The Correspondence Principle and the Quantum Oscillator

Quantum mechanics is necessary for the description of nature on the atomic scale, but Newton's laws do fine for baseballs. Somewhere along the continuum from quantum to classical, the two descriptions must merge. Starting from the quantum end and noting that energies depend upon some quantum number, one would anticipate that for high enough quantum numbers, the quantum treatment should merge with the classical. This idea of the merging of the quantum and classical is called the "correspondence principle"

If you examine the ground state of the quantum harmonic oscillator, the correspondence principle seems far-fetched, since the classical and quantum predictions for the most probable location are in total contradiction. If the equilibrium position for the oscillator is taken to be x=0, then the quantum oscillator predicts that for the ground state, the oscillator will spend most of its time near that center point. The classical mass-on-a-spring will obviously spend very little time there because it has the maximum speed there; it will spend most of its time near the end points of its oscillation where its velocity is small.

As you go to higher and higher states of the quantum oscillator by increasing n, the most probable location shifts to the outside of the well. You still have the undulation of the probability which is characteristic of the wave solution, but at least the overall trend of the probability begins to look more like the classical probability which is shown by the dashed line.
This wild oscillation of the probability has practical consequences only if it is observable, and the higher the quantum number, the smaller the distance between peaks. At high enough n, the uncertainty principle will prevent you from resolving the gaps without altering the physical state of the oscillator. The exponential tails into the classically forbidden region decrease with increasing n, so the quantum oscillator looks more and more like the classical one.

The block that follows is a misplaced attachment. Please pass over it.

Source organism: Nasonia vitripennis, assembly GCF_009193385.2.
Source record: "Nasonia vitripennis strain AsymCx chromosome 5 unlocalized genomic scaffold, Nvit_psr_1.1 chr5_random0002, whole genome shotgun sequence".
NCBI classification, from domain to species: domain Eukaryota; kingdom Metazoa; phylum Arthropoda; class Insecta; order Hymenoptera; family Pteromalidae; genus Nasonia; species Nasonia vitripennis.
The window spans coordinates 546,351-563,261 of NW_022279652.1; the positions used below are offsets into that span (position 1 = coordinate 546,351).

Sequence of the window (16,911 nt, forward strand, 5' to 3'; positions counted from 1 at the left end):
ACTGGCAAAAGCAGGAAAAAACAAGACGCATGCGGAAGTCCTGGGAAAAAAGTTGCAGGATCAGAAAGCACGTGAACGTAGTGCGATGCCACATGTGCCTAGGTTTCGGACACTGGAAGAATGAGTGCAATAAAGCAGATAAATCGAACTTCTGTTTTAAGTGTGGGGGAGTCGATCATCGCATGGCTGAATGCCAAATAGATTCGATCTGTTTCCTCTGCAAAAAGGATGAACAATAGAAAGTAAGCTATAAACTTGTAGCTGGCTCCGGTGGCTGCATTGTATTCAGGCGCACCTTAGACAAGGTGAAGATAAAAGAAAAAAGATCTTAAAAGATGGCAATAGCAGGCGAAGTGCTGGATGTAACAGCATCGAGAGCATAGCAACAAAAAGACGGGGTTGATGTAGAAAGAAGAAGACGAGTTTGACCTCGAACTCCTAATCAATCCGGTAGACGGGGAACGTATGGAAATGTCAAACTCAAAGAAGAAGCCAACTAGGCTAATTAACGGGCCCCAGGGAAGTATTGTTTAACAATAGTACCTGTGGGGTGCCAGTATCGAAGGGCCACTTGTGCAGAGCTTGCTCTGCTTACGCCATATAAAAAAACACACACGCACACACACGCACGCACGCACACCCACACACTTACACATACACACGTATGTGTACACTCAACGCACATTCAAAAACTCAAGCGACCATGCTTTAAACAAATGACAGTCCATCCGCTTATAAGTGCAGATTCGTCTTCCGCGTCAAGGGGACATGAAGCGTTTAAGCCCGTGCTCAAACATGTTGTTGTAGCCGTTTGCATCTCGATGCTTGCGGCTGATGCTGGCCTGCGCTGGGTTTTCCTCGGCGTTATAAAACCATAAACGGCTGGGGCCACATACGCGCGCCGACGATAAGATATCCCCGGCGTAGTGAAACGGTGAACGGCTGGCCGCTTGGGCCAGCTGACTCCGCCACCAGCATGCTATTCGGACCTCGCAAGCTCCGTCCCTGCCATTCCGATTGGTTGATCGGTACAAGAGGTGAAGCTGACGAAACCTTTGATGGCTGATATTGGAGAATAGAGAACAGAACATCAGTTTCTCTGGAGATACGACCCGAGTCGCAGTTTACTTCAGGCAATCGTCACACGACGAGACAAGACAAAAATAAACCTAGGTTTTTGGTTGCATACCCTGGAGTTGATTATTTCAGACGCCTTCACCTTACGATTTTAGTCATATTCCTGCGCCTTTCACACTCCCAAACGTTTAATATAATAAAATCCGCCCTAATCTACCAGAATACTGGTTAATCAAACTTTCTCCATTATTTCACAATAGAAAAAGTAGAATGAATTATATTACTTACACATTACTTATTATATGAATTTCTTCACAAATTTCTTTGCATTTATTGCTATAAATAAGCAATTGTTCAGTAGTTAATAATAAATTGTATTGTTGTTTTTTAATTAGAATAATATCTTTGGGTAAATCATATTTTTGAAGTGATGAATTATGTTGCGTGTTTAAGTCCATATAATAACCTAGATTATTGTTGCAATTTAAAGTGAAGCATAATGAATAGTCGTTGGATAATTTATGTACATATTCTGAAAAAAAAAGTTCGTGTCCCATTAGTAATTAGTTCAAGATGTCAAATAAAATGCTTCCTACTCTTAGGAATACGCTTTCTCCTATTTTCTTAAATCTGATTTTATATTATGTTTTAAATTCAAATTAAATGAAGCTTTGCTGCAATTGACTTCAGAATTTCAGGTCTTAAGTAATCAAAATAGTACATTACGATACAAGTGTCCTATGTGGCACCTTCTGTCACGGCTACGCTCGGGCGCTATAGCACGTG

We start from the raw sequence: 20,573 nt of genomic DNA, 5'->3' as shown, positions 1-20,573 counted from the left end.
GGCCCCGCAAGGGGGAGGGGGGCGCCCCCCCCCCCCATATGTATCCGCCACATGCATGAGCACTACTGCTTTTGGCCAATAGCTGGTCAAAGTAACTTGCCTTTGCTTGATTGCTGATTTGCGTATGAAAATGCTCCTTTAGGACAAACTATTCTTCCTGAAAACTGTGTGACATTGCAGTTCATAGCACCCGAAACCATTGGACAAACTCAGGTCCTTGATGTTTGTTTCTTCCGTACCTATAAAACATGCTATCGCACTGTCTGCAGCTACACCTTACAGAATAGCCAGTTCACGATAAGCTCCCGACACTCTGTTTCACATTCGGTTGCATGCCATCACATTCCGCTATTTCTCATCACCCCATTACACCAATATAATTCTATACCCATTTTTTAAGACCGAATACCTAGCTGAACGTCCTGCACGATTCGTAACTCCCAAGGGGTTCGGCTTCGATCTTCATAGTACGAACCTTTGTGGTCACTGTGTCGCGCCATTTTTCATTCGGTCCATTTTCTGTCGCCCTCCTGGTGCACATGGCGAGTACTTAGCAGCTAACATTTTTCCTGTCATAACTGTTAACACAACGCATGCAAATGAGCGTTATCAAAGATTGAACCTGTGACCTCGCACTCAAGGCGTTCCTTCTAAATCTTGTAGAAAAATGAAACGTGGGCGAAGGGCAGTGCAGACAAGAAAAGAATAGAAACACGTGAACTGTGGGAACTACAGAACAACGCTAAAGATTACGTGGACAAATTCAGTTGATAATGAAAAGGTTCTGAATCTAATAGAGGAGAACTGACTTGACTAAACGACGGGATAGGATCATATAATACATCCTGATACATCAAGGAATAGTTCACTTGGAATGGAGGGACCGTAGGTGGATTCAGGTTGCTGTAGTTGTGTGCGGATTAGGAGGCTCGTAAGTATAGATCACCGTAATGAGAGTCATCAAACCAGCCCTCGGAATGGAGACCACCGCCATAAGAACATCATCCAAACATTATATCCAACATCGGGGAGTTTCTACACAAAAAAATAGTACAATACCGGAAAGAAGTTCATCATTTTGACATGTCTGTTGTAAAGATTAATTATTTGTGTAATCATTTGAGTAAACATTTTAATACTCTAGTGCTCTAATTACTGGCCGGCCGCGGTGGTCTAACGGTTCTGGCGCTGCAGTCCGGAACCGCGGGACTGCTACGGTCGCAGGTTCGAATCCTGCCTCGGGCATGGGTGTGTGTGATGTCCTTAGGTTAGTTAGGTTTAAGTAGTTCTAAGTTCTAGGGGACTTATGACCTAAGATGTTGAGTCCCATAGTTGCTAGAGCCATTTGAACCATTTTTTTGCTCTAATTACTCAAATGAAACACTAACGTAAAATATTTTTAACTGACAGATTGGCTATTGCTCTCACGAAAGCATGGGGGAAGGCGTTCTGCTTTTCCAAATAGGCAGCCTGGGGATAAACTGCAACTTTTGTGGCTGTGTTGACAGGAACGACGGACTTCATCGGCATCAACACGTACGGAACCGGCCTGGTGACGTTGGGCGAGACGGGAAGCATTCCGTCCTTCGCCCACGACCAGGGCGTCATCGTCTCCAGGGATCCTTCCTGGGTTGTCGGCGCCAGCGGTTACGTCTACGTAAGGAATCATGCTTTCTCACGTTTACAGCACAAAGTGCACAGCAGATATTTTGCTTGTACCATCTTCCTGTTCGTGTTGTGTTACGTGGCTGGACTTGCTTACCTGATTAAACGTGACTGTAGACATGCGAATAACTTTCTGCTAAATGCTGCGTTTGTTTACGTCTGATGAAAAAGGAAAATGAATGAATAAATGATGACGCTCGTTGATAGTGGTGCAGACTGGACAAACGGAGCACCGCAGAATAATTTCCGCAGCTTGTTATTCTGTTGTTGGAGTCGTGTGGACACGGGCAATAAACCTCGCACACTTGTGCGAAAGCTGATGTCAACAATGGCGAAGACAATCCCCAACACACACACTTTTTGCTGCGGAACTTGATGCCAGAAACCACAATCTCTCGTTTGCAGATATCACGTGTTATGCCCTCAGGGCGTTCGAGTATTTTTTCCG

Bohr used the term "correspondence principle" and expected that the radiative behavior of atoms would approach the classical radiation from accelerated charges for high enough quantum states. Certainly the observed line spectra from atoms differ radically from classical behavior. Beiser gives an example of calculating the radiation frequency of an atom for quantum number n=10,000 and states that it differs from the classical result by only 0.01%.

Further detail about classical and quantum probabilities

Schrodinger equation concepts

Beiser, Perspectives
Sec 6-6
Thornton & Rex
Sec 7-6, 8-7
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Comparison of Classical and Quantum Probabilities for Harmonic Oscillator

The harmonic oscillator is an important problem in both the quantum and classical realm. It is also a good example of how different quantum and classical results can be. One type of comparison is that of the probability of finding the object which is oscillating at a given distance x from the equilibrium position. For the classical case, the probability is greatest at the ends of the motion since it is moving more slowly and comes to rest instantaneously at the extremes of the motion. The relative probability of finding it in any interval Dx is just the inverse of its average velocity over that interval. For the quantum mechanical case the probability of finding the oscillator in an interval Dx is the square of the wavefunction, and that is very different for the lower energy states. Note from the diagram for the ground state (n=0) below that the maximum probability is at the equilibrium point x=0.

For the first few quantum energy levels, one can see little resemblance between the quantum and classical probabilities, but when you reach the value n=10 there begins to be some similarity. To be sure, they don't look the same, but they do agree that the probability is greatest near the ends of the motion. As you proceed to very high n values, they become more and more alike, and the oscillations of the quantum probability become so close together that they are practically smeared together. The fact that the overall picture of probability of finding the oscillator at a given value of x converges for the quantum and classical pictures is called the correspondence principle.

Another thing to note about the classical and quantum probabilities above is that the classical probability is strictly contained between the vertical lines which represent the classical limit. The quantum probabilities do extend into the classically forbidden region, exponentially decaying into that region.

Probabilities superimposed on oscillator potential

Schrodinger equation concepts

Ch 7
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